On November 1, 1661, Spanish actors and musicians could be heard dancing a sweet and melodious ballet below Queen Marie Theresa’s window. Unfortunately, her husband Louis XIV and many of the courtiers could hardly appreciate the serenade while Marie Theresa was screaming, “I don’t want to give birth, I want to die! (1). Without much to dull the pain, many women of the time probably related to her plea. Throughout history, midwives and doctors have used various strange and sometimes lethal concoctions to ease the pain of child birth. Here are just a few of my favorite:
The Plant of Joy
The ancient Egyptians drug of choice was opium otherwise known as the “plant of joy.” Opium was derived from the sleep inducing poppy plant and with the correct dosage could pretty much knock a pregnant horse out. 16th century doctor, Paraclesis later combined opium with his own secret ingredients of crushed pearls, henbane and frog spawn and named it laudanum. By the 19th century, laudanum could be found in every major pharmacy packaged in its pretty glass bottle for dainty ladies to sip with their brandy. Today, opium is a derivative of the highly addictive painkiller, morphine. It’s typically given to patients in extreme pain, but would never be administered to a woman in labor unless she wanted her newborn baby to get an early start on drug addiction.
The Greeks favored willow bark to ease child birth pain and although certainly not as powerful as opium, willow bark did relieve some pain. By the 19th century, chemists figured out that the Greeks were on to something and were able to distract the pain relieving component of willow bark called salicylic acid, known today as Aspirin. Most doctors today advise pregnant women not to take aspirin because it can cause placental abruptions and might actually delay labor.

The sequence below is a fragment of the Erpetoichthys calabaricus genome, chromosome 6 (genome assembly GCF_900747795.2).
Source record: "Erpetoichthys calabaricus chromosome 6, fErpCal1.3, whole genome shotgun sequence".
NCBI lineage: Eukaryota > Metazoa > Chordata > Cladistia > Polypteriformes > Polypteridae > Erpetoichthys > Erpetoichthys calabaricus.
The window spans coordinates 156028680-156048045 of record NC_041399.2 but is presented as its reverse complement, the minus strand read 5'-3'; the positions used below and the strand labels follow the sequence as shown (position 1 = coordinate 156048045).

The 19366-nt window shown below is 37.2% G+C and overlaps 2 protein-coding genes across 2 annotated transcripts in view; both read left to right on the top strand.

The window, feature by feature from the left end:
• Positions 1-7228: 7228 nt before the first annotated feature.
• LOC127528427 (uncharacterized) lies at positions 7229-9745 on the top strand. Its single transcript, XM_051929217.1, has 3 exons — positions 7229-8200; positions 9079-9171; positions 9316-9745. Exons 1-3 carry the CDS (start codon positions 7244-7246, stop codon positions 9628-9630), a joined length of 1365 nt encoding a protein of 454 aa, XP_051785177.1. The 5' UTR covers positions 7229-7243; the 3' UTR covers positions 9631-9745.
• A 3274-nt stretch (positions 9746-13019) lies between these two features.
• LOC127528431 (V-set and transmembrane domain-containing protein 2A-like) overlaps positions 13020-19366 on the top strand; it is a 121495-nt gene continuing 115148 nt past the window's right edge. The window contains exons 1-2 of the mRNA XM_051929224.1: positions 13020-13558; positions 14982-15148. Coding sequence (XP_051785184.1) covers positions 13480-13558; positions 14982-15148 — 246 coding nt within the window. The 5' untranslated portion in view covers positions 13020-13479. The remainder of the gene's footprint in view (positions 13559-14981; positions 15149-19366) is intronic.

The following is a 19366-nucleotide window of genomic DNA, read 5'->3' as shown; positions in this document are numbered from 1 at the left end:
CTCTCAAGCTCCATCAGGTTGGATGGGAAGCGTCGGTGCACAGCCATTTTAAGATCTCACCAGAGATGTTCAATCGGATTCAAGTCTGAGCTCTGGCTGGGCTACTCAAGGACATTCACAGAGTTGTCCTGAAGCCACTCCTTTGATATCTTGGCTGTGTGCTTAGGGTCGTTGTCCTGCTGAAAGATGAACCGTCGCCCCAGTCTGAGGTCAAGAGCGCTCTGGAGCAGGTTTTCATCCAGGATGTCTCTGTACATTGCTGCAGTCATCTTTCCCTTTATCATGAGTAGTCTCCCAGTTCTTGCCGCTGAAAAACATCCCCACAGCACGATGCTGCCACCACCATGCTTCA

The gift of myrrh
You have probably heard the Christmas story of the three wise men who visited the baby Jesus bringing gifts of gold, frankincense and myrrh. What is still up for debate is whether the myrrh was a gift for Jesus or Mary. Myrrh has long been used as a pain killer because of its soothing effects on inflamed tissues.
Grease the Wheel
Medieval midwives probably win the award for wacky pain killers. They often used oily substance like the grease of a duck or hen to ease the mother's pain and speed the baby’s passage into the world. Sometimes they even injected olive oil into the pregnant woman’s rectum. If baby’s first medieval slip n’ slide didn’t work than they would try screaming into the women’s vagina to coax the baby out.
The veil of pain
Things got a little dicey by the 14th – 17th period for midwives who were often accused of witchcraft when trying to ease a new mother’s pain. In 1591, James VI ordered a new mom and her midwife executed for witchcraft because they had taken a pain relieving concoction. (Granted, the concoction happened to contain dug up remains of various corpses...but ease up James!) At the time, the Church taught that childbirth was part of the sins of women blaming it on Eve and her forbidden fruit. bla bla bla. Women were expected to endure the pain and accept their lot in life. For this reason, the stoic Isabella I gave birth under a veil because she didn’t want the midwife to see her in pain. If you have ever been in labor than you probably know that by the end you don’t care if you are half-naked.
Chloroform a’ la reine
By the 1800s, James Young Simpson was the first to use diethyl ether during child birth. Simpson then experimented with chloroform and found that just knocking the woman out cold was the way to go. Women would inhale the fumes, drift into la la land and then wake up to find a baby in their arms. Sounds ideal, right? Maybe for the mom. Both ether and chloroform passed to the baby so there must have been some groggy babies being born.
Queen Victoria was the first royal to give her official stamp of approval to chloroform assisted births. Soon, taking chloroform during labor became so fashionable with the upper class that it was named Chloroform a’ la reine.
Today, many women choose natural child birth and experience the same gut wrenching agony as women of the past. I have a lot of respect for these women, but I am just not that brave. If all goes well, I will be thanking modern science and my beloved epidural in a few weeks. But it does make me wonder….what will we use 100 years from now to ease child birth pain. Will we laugh at epidurals as archaic? Maybe by then, men can give birth instead?
(1) Fraser, Love and Louis XIV, 77
Sources and Further Reading:
Cassidy, Tina. Birth: The Surprising History of How we are Born, New York, NY: Altantic Monthly Press, 2006.
Gelis, Jacques. History of Childbirth: Fertility, Pregnancy and Birth in Early Modern Europe, Polity Press, 1996